From the Business Perspective Newsletter
Recently I facilitated what could have been titled “Superintendents Unplugged” for this year’s class of Leadership Overland Park. Two hours with Blue Valley’s Dr. Tonya Merrigan and Shawnee Mission’s Dr. Michael Fulton flew by as we discussed topics from the perennial school finance to DEI, employer engagement, student performance and of course, COVID-19. Of the latter, Drs. Merrigan and Fulton noted some “lessons learned” from the pandemic which are worth sharing:
- Teamwork matters. Perhaps more than ever we depended on each other – our staff teams, our peer professionals, and new teams throughout the community (such as the Johnson County Health Department for some of us).
- Collaborate with others. COVID-19 opened many new opportunities for collaboration, and also created polarizing issues. Some solutions aren’t always an obvious win/win, but this doesn’t negate the necessity to communicate and collaborate.
- Know your community. Constituencies and audiences may be different for you than for your peers in the same business, so your action plan needs to be tailored for your unique community or customers.
- Stay the course. Know your goals but be prepared to adjust as new information is available.
We’re well past the one-year mark of when the pandemic really began impacting us locally. As we reflected on the lessons, our superintendents started a great list of the lessons we should “keep from COVID-19”:
- Collaboration is easier through technology. Much as I can’t wait for my calendar to have more in-person meetings than virtual ones, technology enabled us to stay connected when the pandemic required us to physically distance. The superintendents utilized technology in the same way chamber professionals did, collaborating with peers locally and nationally about best practices, logistics, resources, policy and providing emotional support. Technology made our tent bigger, bringing together voices that might not have been heard and introducing people that now are treasured connections.
- Technology has enhanced learning. For our schools, new tools quickly emerged that leveraged opportunities to add to the student experience. Technology not only provided safe ways to convene for parent/teacher conferences during Covid but also yielded higher attendance and will provide an efficient option for traveling and working parents to meet with educators in the future. Learning was also enhanced for businesses; it may be possible to access a relevant webinar every hour of the day as professional development options have proliferated rapidly. Our challenge now is to incorporate the best of in-person and tech methods to keep learning engaging, inclusive and accessible.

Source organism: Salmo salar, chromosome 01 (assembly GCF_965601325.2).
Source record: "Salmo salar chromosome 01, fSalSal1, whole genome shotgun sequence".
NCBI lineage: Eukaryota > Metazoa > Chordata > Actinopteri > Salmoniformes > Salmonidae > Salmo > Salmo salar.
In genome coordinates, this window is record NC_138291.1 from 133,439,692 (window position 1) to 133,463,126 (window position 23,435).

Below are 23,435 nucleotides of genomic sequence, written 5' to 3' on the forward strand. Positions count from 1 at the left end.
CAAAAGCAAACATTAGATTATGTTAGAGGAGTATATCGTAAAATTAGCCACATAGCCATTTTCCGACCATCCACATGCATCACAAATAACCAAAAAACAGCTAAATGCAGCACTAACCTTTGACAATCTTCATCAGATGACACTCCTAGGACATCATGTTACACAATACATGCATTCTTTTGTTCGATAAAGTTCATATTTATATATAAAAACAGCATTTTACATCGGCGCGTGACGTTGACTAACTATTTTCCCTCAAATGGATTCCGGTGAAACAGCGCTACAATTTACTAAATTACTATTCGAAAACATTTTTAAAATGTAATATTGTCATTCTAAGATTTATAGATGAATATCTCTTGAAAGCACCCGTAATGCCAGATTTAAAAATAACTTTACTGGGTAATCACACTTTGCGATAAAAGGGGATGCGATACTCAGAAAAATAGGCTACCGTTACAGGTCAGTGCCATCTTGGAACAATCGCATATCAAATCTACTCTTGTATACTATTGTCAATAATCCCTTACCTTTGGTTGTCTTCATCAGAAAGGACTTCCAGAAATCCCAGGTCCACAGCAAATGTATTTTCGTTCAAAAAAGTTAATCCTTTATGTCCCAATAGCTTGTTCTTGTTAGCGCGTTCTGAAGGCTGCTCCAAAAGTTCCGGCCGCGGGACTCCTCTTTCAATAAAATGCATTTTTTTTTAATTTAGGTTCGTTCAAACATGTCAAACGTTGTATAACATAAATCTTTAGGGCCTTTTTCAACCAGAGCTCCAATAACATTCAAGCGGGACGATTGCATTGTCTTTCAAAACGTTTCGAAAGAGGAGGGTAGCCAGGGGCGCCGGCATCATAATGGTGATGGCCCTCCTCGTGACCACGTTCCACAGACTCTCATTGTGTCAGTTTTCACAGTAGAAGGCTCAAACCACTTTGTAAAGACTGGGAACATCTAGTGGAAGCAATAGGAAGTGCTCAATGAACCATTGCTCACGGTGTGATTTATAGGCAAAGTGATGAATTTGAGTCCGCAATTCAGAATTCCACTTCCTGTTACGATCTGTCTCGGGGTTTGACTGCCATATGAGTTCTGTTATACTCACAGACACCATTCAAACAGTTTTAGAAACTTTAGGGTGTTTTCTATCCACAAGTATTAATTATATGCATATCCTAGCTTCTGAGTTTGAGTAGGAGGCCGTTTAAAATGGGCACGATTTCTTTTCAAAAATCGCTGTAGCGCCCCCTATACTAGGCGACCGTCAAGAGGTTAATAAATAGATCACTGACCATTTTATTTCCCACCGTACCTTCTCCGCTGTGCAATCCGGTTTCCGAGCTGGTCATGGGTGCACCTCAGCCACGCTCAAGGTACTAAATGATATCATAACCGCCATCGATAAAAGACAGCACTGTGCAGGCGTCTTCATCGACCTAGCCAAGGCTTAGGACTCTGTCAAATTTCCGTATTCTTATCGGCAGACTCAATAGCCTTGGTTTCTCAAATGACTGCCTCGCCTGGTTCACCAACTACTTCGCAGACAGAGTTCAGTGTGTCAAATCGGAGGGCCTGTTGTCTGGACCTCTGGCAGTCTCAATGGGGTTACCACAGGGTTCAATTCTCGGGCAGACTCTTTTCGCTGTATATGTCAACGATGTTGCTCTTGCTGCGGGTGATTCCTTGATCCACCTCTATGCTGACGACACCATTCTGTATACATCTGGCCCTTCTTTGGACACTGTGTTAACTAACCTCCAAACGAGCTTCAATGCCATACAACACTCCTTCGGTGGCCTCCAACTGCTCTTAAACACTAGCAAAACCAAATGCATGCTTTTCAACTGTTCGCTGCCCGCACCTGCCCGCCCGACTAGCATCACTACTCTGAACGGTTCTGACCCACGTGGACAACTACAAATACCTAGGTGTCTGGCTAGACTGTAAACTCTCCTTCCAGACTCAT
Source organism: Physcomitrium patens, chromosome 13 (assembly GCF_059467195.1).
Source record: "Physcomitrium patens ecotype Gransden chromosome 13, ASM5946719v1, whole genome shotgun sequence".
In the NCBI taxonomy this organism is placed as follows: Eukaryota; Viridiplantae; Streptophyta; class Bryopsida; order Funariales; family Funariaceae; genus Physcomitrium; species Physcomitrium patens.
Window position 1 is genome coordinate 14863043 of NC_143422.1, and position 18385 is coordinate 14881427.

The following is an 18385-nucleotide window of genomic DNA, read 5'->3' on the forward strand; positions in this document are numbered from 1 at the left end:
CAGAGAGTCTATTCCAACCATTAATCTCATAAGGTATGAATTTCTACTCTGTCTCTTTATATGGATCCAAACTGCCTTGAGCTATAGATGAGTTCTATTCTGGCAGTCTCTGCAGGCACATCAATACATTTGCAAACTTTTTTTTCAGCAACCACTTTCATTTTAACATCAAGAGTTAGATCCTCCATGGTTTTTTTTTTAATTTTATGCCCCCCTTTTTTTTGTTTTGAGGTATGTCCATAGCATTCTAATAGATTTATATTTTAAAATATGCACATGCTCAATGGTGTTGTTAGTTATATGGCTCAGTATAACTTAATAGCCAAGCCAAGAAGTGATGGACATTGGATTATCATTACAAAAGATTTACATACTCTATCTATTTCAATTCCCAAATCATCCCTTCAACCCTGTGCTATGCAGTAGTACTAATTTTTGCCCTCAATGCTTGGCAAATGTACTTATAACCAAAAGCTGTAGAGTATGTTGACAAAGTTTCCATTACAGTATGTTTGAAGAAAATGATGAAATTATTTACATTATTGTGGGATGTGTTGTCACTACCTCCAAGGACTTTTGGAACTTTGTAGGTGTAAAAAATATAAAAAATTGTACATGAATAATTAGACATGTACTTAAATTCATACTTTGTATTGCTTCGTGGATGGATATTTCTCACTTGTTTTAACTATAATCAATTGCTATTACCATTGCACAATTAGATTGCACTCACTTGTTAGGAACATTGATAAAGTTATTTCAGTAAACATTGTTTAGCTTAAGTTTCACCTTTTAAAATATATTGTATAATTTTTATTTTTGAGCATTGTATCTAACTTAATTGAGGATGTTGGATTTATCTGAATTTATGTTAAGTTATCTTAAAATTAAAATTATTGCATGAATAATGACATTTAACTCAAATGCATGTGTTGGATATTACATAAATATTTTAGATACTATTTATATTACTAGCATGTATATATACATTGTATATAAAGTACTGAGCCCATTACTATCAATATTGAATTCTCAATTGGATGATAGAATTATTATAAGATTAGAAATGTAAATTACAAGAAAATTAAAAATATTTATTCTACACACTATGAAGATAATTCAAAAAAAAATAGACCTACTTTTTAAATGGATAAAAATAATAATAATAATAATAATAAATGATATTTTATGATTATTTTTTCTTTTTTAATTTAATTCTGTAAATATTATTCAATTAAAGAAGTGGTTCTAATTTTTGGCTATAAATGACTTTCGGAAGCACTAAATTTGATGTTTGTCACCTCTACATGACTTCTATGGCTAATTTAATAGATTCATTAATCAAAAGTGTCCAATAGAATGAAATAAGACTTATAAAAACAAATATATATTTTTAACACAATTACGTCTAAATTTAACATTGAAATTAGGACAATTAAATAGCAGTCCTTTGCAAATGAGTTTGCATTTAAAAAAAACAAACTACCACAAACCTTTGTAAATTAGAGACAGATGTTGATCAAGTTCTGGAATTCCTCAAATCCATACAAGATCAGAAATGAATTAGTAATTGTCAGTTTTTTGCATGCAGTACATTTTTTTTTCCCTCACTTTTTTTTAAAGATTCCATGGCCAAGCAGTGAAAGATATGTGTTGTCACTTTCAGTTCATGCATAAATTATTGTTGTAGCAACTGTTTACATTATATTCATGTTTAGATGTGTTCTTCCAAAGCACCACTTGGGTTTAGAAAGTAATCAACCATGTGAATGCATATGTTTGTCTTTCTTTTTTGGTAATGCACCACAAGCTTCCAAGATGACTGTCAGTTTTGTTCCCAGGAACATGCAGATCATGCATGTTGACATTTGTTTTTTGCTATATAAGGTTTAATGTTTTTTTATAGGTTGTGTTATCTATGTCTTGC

- During Covid things happened faster. I think this was true for all of us – from the school districts to government to business and our personal lives. At the Chamber we had been talking for a long time about providing virtual training but just hadn’t done it when suddenly the world changed and we had to figure out overnight how to keep our team and our businesses connected. The evening we sent our team home to work remotely I stayed late to figure out our first subscription with our member Zoom. Now Zooming is practically second nature.
I’m reminded of that Robert Fulghum essay, “All I really need to know I learned in kindergarten”. “When you go out into the world, watch for traffic, hold hands, and stick together.” For the past year, despite much of the rancor over masking, shut-downs, etc., for the most part I’ve observed a community that is proverbially holding hands and sticking together in support of front-line workers, health-care professionals and first-responders and each other. The challenges aren’t over. We still must watch for traffic and stick together as we move toward full economic recovery. I’m interested in hearing about the lessons you’ve learned this year and how we can use those to do just that. Send me your thoughts at email@example.com. #lessonslearned
Tracey Osborne Oltjen, CCE, IOM
President & CEO